Working Smarter Instead of Harder Equals Working Happier

“Parkinson’s Law – work expands to fill the time available for its completion – means that if you give yourself a week to complete a two hour task, then (psychologically speaking) the task will increase in complexity and become more daunting so as to fill that week. It may not even fill the extra time with more work, but just stress and tension about having to get it done. By assigning the right amount of time to a task, we gain back more time and the task will reduce in complexity to its natural state.

“I once read a response to Parkinson’s Law insinuating that if it were an accurate observation, one would be able to assign a time limit of one minute to a task and the task would become simple enough to complete within that minute. But Parkinson’s Law is exactly that – an observation, not some voodoo magic. It works because people give tasks longer than they really need, sometimes because they want some ‘leg room’ or buffer, but usually because they have an inflated idea of how long the task takes to complete. People don’t become fully aware of how quickly some tasks can be completed until they test this principle.

“Most employees who defy the unwritten rule of “work harder, not smarter” know that, despite the greater return on investment for the company, it’s not always appreciated. That’s related to the idea that the longer something takes to complete, the better quality it must inherently be.” – Joel Falconer

With regards to creative endeavors, especially writing and drawing, I think there’s a huge amount of value to be found in the observations above. There are a few maxims about creativity which I absolutely believe to be true: one is that good artists are versatile, and so are good writers. The specific content of the work – genre, subject matter, etc. – matters far less than the will to bring it into being, because what is important is understanding that the ability is ALREADY THERE. You simply have to use it, and it shouldn’t cause anxiety and stress to use something you already have.

So much time is lost not because of an inability to do the work, but because self-doubt allows you to hesitate, to justify slowness or delays or interruptions until circumstances are ready, or you find that right reference, or you’re in a better mood, or FedEx arrives with the art supply order with that one brush that you like.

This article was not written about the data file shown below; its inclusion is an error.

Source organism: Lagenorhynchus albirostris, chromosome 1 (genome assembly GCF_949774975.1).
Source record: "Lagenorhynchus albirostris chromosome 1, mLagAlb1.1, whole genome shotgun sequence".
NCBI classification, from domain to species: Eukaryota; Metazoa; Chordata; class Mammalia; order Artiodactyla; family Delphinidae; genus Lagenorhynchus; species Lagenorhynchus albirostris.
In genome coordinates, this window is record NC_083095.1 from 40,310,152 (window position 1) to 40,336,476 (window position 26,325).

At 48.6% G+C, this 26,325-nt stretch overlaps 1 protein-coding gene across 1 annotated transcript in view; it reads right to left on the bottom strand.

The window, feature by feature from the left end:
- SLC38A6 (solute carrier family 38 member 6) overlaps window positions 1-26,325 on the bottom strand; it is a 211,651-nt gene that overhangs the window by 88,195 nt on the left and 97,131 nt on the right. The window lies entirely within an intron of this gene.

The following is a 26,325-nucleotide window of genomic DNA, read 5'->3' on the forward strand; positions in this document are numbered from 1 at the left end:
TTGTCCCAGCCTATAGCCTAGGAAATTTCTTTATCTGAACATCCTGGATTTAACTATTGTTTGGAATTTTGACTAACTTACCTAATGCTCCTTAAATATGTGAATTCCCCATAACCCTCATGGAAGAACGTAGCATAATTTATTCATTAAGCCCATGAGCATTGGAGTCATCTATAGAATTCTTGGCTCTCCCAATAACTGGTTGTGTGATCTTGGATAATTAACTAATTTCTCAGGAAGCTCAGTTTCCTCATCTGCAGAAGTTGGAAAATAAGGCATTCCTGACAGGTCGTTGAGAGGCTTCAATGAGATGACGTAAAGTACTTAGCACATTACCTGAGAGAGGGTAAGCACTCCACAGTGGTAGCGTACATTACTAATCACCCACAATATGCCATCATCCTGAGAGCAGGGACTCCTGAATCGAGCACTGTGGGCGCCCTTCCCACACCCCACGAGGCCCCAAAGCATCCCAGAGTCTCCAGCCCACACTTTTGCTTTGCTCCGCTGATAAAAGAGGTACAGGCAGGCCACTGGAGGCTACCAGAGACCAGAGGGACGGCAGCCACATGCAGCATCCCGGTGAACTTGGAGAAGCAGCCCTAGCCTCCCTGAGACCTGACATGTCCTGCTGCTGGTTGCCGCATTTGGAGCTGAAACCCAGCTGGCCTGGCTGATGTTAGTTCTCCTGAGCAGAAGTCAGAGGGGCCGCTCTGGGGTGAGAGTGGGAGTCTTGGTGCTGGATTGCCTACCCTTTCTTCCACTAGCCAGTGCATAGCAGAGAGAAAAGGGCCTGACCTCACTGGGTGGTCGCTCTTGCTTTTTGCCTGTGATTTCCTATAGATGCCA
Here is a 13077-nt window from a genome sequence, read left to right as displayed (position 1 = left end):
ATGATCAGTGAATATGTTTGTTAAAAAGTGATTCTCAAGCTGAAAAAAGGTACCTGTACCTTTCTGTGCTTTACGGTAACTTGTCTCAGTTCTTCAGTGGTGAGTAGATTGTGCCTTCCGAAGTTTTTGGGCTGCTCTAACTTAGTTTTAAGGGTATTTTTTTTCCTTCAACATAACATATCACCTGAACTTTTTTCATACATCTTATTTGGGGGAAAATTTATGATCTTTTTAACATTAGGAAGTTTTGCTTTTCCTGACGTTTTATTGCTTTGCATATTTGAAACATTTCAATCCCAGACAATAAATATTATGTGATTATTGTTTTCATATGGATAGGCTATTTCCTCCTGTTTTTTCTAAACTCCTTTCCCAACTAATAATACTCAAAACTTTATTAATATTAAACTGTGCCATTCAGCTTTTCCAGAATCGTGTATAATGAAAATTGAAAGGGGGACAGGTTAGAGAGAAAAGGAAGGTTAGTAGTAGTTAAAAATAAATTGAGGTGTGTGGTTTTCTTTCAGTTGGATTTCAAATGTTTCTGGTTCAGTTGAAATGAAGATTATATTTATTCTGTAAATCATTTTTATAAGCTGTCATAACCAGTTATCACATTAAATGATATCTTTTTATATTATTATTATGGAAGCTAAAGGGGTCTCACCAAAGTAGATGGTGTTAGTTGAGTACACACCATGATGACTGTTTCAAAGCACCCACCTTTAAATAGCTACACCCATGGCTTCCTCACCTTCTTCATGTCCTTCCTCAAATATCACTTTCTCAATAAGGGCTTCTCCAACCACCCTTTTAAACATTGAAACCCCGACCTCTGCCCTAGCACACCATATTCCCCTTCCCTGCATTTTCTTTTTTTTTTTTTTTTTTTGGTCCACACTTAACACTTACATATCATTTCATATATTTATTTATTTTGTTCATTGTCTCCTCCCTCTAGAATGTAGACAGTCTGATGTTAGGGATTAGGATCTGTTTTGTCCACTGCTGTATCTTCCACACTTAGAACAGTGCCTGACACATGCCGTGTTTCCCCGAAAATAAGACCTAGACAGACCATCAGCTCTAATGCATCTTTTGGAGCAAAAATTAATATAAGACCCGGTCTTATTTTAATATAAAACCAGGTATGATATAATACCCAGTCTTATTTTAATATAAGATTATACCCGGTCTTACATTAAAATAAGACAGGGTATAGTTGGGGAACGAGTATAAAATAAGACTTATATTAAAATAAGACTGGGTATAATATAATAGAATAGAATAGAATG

People ask me how long it takes to do the illustrations in my Imaginarium Geographica novels, and I usually tell them each picture took one to three days to draw. Some took far longer – but more than HALF of the drawings in THE FIRST DRAGON, fifteen of them to be exact, took just EIGHT DAYS. Because a deadline I hadn’t realized was there suddenly showed up, and there was no time for delay, or any excuses, or anything except productivity, at the peak of my abilities. I had to be in Flow, or in what the Chinese call “Wu-wei” which literally translates as “no trying” or “no doing,” which is actually about doing optimally, unconsciously, efficiently, brilliantly, and to all outward appearances, effortlessly.

The result was that fifteen of the twenty-four illustrations in that book took less time to complete than three or four of the drawings that had far more time for me to work with, but with NO noticeable differences. With perhaps one or two exceptions, I myself couldn’t tell you which all of them were, and if I can’t tell, then there’s a huge truth contained in those illustrations: the ability was already there. I simply had to choose to use it.

I think Parkinson’s Law is correct, but if so, it’s because it is also largely a choice, made to work because we allow it to. And if that’s true, then I think it’s just as possible for the inverse to be true: that given the ability and the will, a way can be found to do quality work in far less time than you thought you needed, and with calm,unhurried contentment instead of anxiety and worry. Working smarter, not harder. Working with confidence, not fear. And simply DOING IT, because you believe and know you can, instead of spending all of your time trying to convince yourself and others that a visible struggle equals a visible effort equals a greater quality equals a greater value.

The value is in simply doing the work you have the desire to do as efficiently as you are able; the Flow, the Wu-wei, comes from knowing you have the ability to do it; and the happiness comes from being engaged in a process that is about doing what you love instead of being anxious about it.

This doesn’t mean that you can paint the Sistine Chapel ceiling in a week, or write Anna Karenina in a day – the lines are the lines and the words are the words and the work still has to be done (I wanted to do those fifteen drawings in SEVEN days, but it just wasn’t going to happen.) And not everyone’s skills are going to be up to their ambitions – yet. But you DO know the things you are already good at, and those are the things that you shouldn’t doubt or hesitate over. Some things are hard, and may take time to figure out. But some things aren’t. You get to decide. So set a goal, make your choice, and show the world something AMAZING. I believe in you. And I believe in me, too – so I’m going to get out of my own way and go get some awesome things done. I hope you all have a great weekend.

– James

About caveo

James has written and illustrated six books in the bestselling series The Chronicles of the Imaginarium Geographica: Here, There Be Dragons; The Search For The Red Dragon; The Indigo King; The Shadow Dragons; The Dragon’s Apprentice; and The Dragons of Winter. The series is now being published in more than twenty languages. A seventh volume, The First Dragon, will conclude the series in November 2013.

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